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Income supports hold increase in inequality at bay – for now


“As the payments are wound down at the end of this month and then the end of the year, we’re going to see many more people trying to subsist on very low incomes and inequality and poverty will increase,” he said.

Prime Minister Scott Morrison told his Coalition party room on Tuesday the government had been there for people when there was great need.

But success in the economic battle meant ensuring the country recovered to the point where it didn’t need those interventions and “when Australians can run their businesses and hold their jobs and that’s sustained by a viable, growing economy instead”.

Legislation to extend the JobKeeper payments from the end of September until March passed Federal Parliament on Tuesday. The $1500 fortnightly rate will fall to $1200 for full-time workers and $750 for part-timers at the end of September, and then to $1000 for full-timers and $650 for part-timers on January 4. The coronavirus supplement, which has doubled the dole, will be cut from $550 a fortnight to $250, although people will be allowed to earn $300 before losing any of their payment.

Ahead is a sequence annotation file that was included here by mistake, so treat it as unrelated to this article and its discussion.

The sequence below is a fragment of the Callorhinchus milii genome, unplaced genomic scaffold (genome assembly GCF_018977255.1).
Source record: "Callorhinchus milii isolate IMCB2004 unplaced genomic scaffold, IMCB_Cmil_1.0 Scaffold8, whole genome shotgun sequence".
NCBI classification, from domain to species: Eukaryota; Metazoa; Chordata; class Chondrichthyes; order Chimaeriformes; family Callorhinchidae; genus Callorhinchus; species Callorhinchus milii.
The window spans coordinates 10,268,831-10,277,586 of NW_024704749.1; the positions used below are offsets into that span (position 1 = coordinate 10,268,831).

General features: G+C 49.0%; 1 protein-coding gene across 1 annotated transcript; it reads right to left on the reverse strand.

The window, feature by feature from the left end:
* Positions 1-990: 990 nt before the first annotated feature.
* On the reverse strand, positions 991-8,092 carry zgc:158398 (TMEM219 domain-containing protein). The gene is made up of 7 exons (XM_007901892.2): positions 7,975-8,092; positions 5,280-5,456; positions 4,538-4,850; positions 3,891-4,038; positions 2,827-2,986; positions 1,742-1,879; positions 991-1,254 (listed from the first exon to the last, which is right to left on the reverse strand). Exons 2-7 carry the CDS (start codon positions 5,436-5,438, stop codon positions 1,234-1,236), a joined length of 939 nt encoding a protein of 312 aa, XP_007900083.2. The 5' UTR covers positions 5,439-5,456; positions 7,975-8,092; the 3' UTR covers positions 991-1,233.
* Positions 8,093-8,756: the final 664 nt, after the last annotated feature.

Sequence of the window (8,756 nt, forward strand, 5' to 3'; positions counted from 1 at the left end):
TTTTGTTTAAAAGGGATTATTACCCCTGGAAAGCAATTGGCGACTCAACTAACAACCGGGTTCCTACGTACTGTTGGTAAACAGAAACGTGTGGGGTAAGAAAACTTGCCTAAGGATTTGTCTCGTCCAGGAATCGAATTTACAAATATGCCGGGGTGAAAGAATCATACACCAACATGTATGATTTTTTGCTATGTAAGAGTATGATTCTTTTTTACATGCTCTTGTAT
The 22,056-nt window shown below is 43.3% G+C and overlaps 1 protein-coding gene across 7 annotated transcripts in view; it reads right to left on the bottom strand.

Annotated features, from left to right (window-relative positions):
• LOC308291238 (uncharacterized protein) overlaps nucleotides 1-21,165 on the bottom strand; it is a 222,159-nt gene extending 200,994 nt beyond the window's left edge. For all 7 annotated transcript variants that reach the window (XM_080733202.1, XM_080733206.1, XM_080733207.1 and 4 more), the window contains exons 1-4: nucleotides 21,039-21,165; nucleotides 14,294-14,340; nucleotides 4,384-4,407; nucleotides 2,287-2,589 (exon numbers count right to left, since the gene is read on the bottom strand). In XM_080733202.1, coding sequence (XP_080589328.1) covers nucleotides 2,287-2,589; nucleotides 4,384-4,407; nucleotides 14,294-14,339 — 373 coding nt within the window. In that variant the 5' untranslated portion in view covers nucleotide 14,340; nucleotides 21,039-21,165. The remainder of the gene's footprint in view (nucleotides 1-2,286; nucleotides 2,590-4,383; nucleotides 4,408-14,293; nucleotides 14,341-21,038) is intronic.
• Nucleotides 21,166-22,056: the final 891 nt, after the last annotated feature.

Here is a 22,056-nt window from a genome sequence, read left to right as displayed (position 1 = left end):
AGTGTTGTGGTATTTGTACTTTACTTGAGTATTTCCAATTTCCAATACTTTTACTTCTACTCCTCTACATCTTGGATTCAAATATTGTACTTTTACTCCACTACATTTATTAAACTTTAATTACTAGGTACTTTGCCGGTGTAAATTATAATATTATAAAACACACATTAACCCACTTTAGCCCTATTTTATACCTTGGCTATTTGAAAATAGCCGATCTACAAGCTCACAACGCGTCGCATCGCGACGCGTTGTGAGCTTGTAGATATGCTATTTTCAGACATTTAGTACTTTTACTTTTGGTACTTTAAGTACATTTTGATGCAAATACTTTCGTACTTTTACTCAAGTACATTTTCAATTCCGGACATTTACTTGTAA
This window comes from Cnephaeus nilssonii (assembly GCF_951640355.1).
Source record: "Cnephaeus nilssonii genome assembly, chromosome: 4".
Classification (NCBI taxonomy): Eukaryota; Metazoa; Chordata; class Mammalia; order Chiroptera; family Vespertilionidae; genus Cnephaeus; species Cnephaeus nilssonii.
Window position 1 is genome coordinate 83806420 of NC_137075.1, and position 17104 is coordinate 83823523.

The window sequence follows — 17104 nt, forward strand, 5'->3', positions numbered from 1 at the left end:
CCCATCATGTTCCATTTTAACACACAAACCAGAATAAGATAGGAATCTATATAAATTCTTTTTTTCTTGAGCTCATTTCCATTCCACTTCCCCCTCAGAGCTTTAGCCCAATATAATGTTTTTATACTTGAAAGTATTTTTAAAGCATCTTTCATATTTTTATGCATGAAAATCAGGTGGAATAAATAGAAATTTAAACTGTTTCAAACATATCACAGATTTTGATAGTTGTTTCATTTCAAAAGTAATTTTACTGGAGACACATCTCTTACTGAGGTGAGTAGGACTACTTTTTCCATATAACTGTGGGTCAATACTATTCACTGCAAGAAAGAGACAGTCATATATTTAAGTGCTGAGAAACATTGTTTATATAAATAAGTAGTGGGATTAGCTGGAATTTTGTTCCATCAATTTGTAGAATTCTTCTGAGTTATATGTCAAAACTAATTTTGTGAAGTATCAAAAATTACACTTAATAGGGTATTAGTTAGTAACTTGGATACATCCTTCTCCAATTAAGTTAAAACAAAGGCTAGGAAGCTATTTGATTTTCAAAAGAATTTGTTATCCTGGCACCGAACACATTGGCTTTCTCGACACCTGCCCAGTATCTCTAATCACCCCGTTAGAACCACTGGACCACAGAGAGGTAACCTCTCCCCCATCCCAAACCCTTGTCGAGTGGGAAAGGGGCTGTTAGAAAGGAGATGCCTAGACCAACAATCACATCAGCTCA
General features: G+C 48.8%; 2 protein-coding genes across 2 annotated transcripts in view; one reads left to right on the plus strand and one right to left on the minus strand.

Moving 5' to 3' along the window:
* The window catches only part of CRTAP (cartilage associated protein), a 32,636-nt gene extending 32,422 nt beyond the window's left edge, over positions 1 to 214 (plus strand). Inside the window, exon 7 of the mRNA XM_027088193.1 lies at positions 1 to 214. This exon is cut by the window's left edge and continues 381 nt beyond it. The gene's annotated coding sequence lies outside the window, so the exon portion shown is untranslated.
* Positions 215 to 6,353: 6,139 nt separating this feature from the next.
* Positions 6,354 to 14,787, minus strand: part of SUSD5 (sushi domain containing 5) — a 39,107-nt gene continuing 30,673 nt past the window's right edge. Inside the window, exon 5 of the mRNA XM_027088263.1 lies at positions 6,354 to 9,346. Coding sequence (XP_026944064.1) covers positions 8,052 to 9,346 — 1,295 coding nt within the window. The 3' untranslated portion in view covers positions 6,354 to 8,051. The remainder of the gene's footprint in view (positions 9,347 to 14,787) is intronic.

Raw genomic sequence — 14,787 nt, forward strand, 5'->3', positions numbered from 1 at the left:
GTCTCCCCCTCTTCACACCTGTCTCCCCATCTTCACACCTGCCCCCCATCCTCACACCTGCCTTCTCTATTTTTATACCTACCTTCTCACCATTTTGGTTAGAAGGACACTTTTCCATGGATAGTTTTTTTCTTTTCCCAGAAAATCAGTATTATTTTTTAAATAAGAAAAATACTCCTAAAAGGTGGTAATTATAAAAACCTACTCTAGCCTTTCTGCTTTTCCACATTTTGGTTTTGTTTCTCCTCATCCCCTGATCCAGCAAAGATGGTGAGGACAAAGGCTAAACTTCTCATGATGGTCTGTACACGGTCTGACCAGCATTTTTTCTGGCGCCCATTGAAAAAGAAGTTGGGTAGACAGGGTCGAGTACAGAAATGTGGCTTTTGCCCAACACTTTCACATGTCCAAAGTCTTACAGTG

The inequality report, released on Wednesday, found these changes would increase the number of Australians living in poverty to nearly 3.5 million.

It found the top 20 per cent of Australians had 90 times the wealth of the bottom 20 per cent, with the richest 5 per cent worth an average of $6.95 million each and the poorest 5 per cent in debt an average of $5000 each.

ACOSS chief executive Cassandra Goldie says this huge gap in wealth was particularly concerning when the government planned to reinstate a liquid asset test on people applying for welfare from the end of September. This meant they would have to run down their savings, including redundancy payments and any early superannuation withdrawals, before accessing welfare.

“You will again be required to spend down on very precious, inadequate resources, which will create large-scale financial vulnerability across the community and then of course all the flow-on social and health consequences, the corrosive anxiety about never having enough,” Dr Goldie said.

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